(2) The NCAA next contends that the Court’s decision in Board of Regents expressly approved the NCAA’s limits on student-athlete compensation. That is incorrect. The Court in Board of Regents did not analyze the lawfulness of the NCAA’s restrictions on student-athlete compensation. Rather, that case involved an antitrust challenge to the NCAA’s restraints on televising games—an antitrust challenge the Court sustained. Along the way, the Court commented on the NCAA’s critical role in maintaining the revered tradition of amateurism in college sports as one “entirely consistent with the goals of the Sherman Act.” Id., at 120. But that sort of passing comment on an issue not presented is not binding, nor is it dispositive here. Pp. 19–21.
(3) The NCAA also submits that a rule of reason analysis is inappropriate because its member schools are not “commercial enterprises” but rather institutions that exist to further the societally important noncommercial objective of undergraduate education. This submission also fails. The Court has regularly refused these sorts of special dispensations from the Sherman Act. See FTC v. Superior Court Trial Lawyers Assn., 493 U. S. 411, 424. The Court has also previously subjected the NCAA to the Sherman Act, and any argument that “the special characteristics of [the NCAA’s] particular industry” should exempt it from the usual operation of the antitrust laws is “properly addressed to Congress.” National Soc. of Professional Engineers v. United States, 435 U. S. 679, 689. Pp. 21–24.
(b) The NCAA’s remaining attacks on the district court’s decision lack merit. Pp. 24–36.
(1) The NCAA contends that the district court erroneously required it to prove that its rules are the least restrictive means of achieving the procompetitive purpose of preserving consumer demand for college sports. True, a least restrictive means test would be erroneous and overly intrusive. But the district court nowhere expressly or effectively required the NCAA to show that its rules met that standard. Rather, only after finding the NCAA’s restraints “patently and inexplicably stricter than is necessary” did the district court find the restraints unlawful. Pp. 24–29.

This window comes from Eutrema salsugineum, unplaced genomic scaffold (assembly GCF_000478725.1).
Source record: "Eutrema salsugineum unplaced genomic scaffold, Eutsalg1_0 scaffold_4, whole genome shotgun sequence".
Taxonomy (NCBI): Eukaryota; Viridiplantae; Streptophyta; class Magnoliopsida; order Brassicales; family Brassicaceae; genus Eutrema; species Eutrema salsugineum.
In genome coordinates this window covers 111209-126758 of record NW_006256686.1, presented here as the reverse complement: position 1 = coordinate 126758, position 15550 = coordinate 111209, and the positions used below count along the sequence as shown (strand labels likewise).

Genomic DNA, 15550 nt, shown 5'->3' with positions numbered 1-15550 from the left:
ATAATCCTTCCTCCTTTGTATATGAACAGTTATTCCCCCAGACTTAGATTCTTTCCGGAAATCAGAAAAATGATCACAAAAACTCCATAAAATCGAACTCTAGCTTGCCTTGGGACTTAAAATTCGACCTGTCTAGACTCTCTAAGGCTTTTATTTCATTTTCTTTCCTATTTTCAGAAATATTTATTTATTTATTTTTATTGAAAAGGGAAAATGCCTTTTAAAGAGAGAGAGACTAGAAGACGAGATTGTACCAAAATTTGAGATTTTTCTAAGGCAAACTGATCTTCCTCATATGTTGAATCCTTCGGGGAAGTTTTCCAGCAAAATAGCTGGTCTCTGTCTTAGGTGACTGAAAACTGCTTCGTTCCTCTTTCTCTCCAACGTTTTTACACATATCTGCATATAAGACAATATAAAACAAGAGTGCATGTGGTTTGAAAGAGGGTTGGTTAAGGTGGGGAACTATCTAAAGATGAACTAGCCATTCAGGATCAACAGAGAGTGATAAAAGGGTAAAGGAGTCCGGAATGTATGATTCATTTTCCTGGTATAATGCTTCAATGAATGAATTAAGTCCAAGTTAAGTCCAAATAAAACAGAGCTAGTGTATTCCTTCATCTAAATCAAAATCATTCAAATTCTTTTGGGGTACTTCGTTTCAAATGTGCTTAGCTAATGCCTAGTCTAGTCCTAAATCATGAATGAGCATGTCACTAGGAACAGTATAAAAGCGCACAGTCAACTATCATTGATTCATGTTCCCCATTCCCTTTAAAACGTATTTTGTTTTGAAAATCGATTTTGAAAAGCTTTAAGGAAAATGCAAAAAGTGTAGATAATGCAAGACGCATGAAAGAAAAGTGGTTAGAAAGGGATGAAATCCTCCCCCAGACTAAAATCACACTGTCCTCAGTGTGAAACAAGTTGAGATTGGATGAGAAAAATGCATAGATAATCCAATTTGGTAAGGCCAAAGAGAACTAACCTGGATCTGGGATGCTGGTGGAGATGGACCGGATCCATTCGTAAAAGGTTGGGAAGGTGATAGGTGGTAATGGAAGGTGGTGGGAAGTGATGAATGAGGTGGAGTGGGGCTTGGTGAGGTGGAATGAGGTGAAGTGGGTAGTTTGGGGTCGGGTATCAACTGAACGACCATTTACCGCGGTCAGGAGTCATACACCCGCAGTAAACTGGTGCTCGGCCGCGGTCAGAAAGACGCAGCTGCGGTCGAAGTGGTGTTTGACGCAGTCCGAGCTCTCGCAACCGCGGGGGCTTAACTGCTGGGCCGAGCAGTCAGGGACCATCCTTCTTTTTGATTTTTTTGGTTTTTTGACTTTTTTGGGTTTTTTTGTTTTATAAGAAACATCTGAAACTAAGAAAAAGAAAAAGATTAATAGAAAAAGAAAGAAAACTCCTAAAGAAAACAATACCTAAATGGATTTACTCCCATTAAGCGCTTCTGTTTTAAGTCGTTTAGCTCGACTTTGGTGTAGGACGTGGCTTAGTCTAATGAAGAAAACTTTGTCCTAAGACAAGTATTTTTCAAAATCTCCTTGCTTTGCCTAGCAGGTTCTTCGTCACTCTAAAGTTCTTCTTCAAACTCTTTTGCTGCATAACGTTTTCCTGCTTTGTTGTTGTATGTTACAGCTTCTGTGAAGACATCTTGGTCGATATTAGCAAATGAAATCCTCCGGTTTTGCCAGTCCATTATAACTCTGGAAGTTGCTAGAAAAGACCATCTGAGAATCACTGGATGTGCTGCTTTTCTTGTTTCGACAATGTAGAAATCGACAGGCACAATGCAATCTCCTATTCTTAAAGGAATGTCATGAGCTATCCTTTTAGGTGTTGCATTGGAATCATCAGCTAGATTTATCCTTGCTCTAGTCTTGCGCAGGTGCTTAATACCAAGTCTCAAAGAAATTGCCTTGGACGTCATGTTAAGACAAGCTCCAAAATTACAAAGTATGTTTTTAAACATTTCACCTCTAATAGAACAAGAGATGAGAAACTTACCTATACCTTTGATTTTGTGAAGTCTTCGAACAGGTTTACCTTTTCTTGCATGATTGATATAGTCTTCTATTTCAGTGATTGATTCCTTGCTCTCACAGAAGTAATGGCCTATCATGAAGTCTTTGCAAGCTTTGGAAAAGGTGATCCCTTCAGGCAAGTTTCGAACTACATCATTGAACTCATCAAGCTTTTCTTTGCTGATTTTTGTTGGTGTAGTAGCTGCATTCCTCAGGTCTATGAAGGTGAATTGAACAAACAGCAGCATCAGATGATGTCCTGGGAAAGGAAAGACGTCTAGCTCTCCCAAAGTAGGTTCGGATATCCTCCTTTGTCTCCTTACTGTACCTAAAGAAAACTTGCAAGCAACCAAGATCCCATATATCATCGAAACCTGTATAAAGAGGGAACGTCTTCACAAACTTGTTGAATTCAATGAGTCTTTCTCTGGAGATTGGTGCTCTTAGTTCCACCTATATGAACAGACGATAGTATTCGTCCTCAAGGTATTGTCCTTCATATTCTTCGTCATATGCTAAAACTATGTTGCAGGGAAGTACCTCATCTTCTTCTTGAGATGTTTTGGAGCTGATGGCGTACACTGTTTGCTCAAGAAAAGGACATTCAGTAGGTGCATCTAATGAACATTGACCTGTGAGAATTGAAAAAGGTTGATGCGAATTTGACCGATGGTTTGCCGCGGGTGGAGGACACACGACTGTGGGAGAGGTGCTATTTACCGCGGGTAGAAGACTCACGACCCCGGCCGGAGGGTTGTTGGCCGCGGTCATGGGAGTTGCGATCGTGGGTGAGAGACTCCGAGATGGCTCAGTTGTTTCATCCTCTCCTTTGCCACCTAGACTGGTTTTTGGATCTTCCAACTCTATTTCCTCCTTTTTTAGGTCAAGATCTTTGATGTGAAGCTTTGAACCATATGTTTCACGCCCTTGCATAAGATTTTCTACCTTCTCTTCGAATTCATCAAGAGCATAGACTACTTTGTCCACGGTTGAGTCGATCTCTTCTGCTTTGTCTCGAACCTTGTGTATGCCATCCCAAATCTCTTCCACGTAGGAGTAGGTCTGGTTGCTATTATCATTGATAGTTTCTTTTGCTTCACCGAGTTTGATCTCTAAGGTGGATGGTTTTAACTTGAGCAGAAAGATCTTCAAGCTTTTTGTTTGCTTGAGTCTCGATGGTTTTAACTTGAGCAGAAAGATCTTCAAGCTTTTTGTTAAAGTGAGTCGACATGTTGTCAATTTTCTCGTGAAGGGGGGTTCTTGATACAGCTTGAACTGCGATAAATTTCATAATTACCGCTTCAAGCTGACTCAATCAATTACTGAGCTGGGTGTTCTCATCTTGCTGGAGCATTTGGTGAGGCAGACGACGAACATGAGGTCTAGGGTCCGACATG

(2) The NCAA contends the district court should have deferred to its conception of amateurism instead of “impermissibly redefin[ing]” its “product.” But a party cannot declare a restraint “immune from § 1 scrutiny” by relabeling it a product feature. American Needle, Inc. v. National Football League, 560 U. S. 183, 199, n. 7. Moreover, the district court found the NCAA had not even maintained a consistent definition of amateurism. Pp. 29–30.
(3) The NCAA disagrees that it can achieve the same pro-competitive benefits using substantially less restrictive alternatives and claims the district court’s injunction will “micromanage” its business. Judges must indeed be sensitive to the possibility that the “continuing supervision of a highly detailed decree” could wind up impairing rather than enhancing competition. Verizon Communications Inc. v. Law Offices of Curtis V. Trinko, LLP, 540 U. S. 398, 415. The district court’s injunction honored these principles, though. The court enjoined only certain restraints—and only after finding both that relaxing these restrictions would not blur the distinction between college and professional sports and thus impair demand, and further that this course represented a significantly (not marginally) less restrictive means of achieving the same procompetitive benefits as the NCAA’s current rules. Finally, the court’s injunction preserves considerable leeway for the NCAA, while individual conferences remain free to impose whatever rules they choose. To the extent the NCAA believes meaningful ambiguity exists about the scope of its authority, it may seek clarification from the district court.
Pp. 30–36. 958 F. 3d 1239, affirmed.
GORSUCH, J., delivered the opinion for a unanimous Court. KAVANAUGH, J., filed a concurring opinion.